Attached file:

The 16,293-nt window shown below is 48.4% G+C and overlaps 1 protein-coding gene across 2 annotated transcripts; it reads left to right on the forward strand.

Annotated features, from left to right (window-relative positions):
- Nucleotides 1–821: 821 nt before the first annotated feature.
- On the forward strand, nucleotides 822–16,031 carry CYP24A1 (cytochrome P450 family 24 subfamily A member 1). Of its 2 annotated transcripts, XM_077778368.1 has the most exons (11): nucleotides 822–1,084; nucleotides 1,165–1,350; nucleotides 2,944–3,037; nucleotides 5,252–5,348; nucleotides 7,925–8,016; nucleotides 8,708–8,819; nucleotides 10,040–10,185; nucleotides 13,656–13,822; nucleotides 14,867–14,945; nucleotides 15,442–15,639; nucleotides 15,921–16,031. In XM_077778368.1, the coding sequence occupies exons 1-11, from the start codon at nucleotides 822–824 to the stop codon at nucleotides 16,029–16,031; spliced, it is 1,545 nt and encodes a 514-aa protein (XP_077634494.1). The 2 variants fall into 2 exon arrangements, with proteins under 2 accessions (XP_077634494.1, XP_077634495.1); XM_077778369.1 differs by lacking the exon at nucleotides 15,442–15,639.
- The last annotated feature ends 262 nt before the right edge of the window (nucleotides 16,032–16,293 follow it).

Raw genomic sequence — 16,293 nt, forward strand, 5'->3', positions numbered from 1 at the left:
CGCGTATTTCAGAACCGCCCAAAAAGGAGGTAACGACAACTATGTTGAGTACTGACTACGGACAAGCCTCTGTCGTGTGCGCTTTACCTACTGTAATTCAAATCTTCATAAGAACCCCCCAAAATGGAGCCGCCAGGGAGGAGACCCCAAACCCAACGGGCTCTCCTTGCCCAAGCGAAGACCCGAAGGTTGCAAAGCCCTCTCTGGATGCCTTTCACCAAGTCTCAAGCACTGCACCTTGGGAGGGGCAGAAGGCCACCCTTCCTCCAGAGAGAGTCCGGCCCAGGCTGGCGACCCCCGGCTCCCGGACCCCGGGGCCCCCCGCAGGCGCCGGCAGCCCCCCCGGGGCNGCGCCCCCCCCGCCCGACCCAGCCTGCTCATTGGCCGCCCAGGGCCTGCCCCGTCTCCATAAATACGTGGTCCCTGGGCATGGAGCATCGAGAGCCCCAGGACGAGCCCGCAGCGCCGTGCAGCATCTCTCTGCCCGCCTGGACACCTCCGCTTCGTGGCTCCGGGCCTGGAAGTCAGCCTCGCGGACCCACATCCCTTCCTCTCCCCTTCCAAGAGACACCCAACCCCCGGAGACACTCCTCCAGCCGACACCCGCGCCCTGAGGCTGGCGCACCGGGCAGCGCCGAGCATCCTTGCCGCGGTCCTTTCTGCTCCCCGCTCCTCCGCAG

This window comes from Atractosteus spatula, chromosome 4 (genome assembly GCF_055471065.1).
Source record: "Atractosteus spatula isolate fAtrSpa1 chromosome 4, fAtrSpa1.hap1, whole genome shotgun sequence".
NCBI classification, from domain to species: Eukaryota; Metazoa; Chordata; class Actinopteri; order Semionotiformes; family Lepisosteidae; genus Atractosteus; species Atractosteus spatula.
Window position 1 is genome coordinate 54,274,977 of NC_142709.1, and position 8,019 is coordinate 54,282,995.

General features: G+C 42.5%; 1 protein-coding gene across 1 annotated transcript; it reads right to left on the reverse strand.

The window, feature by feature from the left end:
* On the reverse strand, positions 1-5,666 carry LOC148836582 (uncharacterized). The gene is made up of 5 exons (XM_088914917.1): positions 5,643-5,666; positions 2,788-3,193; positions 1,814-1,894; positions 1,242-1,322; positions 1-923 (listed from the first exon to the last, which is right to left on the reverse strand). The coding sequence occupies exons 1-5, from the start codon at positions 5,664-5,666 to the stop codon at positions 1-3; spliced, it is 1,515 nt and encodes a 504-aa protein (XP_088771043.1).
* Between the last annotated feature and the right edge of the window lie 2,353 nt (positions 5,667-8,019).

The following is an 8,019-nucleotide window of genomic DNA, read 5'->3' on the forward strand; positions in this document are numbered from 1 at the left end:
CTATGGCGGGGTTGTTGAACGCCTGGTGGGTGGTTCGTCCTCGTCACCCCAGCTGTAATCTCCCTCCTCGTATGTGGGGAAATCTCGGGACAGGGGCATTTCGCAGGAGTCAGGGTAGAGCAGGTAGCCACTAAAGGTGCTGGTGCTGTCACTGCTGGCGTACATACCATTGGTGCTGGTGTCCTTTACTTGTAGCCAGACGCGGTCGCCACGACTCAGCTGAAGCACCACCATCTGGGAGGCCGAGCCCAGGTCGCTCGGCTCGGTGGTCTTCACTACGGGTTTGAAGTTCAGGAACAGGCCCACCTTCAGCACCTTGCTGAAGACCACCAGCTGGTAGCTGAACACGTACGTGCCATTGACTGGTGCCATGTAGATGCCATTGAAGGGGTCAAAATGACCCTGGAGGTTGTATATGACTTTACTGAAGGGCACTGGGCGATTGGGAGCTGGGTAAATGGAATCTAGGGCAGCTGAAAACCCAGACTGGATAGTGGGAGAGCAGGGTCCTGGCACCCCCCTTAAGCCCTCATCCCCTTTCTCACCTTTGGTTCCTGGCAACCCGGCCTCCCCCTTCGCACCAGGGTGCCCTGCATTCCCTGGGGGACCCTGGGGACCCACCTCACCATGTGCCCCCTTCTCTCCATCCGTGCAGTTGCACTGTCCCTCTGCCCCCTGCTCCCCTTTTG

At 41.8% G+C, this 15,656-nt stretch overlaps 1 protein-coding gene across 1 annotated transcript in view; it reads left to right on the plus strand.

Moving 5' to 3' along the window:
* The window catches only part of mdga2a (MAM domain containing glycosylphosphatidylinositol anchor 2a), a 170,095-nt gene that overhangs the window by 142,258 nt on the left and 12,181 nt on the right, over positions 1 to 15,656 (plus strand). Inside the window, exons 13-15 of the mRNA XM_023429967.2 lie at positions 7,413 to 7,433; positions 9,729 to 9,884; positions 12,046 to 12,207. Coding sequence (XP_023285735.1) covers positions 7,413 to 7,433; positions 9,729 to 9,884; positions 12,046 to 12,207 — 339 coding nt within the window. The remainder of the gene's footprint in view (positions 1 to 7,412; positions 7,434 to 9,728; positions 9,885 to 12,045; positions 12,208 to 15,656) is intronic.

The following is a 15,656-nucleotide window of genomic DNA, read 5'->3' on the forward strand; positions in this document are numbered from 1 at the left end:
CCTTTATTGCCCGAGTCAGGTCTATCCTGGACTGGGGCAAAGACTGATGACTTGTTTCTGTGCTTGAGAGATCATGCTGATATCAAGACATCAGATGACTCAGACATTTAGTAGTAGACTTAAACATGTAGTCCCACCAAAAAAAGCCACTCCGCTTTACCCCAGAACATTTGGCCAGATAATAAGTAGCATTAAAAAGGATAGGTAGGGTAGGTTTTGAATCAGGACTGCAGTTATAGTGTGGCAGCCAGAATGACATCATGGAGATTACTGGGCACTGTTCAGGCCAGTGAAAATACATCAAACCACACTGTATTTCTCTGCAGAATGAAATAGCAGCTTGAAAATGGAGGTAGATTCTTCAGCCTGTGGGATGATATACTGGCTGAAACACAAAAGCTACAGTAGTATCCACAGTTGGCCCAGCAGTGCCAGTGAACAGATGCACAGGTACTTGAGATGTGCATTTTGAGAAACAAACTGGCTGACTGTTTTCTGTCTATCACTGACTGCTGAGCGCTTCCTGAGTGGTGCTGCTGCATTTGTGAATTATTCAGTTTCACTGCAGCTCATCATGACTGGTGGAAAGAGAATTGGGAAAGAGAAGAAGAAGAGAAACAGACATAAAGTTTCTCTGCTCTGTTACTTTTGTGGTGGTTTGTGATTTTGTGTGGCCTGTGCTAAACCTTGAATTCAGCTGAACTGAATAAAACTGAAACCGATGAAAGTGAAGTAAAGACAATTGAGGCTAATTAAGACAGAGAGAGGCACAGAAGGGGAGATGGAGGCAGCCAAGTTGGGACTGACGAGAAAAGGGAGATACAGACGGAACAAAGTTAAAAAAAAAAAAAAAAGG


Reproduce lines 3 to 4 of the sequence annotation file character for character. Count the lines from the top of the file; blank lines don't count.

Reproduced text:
- Nucleotides 1–821: 821 nt before the first annotated feature.
- On the forward strand, nucleotides 822–16,031 carry CYP24A1 (cytochrome P450 family 24 subfamily A member 1). Of its 2 annotated transcripts, XM_077778368.1 has the most exons (11): nucleotides 822–1,084; nucleotides 1,165–1,350; nucleotides 2,944–3,037; nucleotides 5,252–5,348; nucleotides 7,925–8,016; nucleotides 8,708–8,819; nucleotides 10,040–10,185; nucleotides 13,656–13,822; nucleotides 14,867–14,945; nucleotides 15,442–15,639; nucleotides 15,921–16,031. In XM_077778368.1, the coding sequence occupies exons 1-11, from the start codon at nucleotides 822–824 to the stop codon at nucleotides 16,029–16,031; spliced, it is 1,545 nt and encodes a 514-aa protein (XP_077634494.1). The 2 variants fall into 2 exon arrangements, with proteins under 2 accessions (XP_077634494.1, XP_077634495.1); XM_077778369.1 differs by lacking the exon at nucleotides 15,442–15,639.